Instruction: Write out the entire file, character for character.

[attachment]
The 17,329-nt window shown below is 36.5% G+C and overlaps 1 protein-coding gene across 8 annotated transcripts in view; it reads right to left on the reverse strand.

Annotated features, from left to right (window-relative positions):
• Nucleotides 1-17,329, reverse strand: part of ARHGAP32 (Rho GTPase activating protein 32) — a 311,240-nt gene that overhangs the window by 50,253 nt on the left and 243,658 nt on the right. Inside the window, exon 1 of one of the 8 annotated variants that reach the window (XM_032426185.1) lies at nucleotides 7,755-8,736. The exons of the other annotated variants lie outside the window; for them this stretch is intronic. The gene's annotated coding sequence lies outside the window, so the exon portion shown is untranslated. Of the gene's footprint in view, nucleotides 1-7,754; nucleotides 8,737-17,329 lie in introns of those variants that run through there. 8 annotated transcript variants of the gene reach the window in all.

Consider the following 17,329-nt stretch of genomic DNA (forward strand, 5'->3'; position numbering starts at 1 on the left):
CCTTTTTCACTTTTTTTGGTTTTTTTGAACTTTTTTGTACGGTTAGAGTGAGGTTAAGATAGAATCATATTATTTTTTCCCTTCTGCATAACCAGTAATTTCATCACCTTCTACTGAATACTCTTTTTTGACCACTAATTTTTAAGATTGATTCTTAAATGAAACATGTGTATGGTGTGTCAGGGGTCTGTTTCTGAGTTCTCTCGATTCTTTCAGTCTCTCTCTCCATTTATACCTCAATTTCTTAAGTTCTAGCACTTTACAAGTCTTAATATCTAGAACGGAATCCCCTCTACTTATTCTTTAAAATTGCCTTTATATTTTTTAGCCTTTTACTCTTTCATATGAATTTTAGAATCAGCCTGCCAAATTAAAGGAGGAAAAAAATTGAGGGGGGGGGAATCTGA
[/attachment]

The 17,329-nt window shown below is 36.5% G+C and overlaps 1 protein-coding gene across 8 annotated transcripts in view; it reads right to left on the reverse strand.

Annotated features, from left to right (window-relative positions):
• Nucleotides 1-17,329, reverse strand: part of ARHGAP32 (Rho GTPase activating protein 32) — a 311,240-nt gene that overhangs the window by 50,253 nt on the left and 243,658 nt on the right. Inside the window, exon 1 of one of the 8 annotated variants that reach the window (XM_032426185.1) lies at nucleotides 7,755-8,736. The exons of the other annotated variants lie outside the window; for them this stretch is intronic. The gene's annotated coding sequence lies outside the window, so the exon portion shown is untranslated. Of the gene's footprint in view, nucleotides 1-7,754; nucleotides 8,737-17,329 lie in introns of those variants that run through there. 8 annotated transcript variants of the gene reach the window in all.

Consider the following 17,329-nt stretch of genomic DNA (forward strand, 5'->3'; position numbering starts at 1 on the left):
CCTTTTTCACTTTTTTTGGTTTTTTTGAACTTTTTTGTACGGTTAGAGTGAGGTTAAGATAGAATCATATTATTTTTTCCCTTCTGCATAACCAGTAATTTCATCACCTTCTACTGAATACTCTTTTTTGACCACTAATTTTTAAGATTGATTCTTAAATGAAACATGTGTATGGTGTGTCAGGGGTCTGTTTCTGAGTTCTCTCGATTCTTTCAGTCTCTCTCTCCATTTATACCTCAATTTCTTAAGTTCTAGCACTTTACAAGTCTTAATATCTAGAACGGAATCCCCTCTACTTATTCTTTAAAATTGCCTTTATATTTTTTAGCCTTTTACTCTTTCATATGAATTTTAGAATCAGCCTGCCAAATTAAAGGAGGAAAAAAATTGAGGGGGGGGGAATCTGA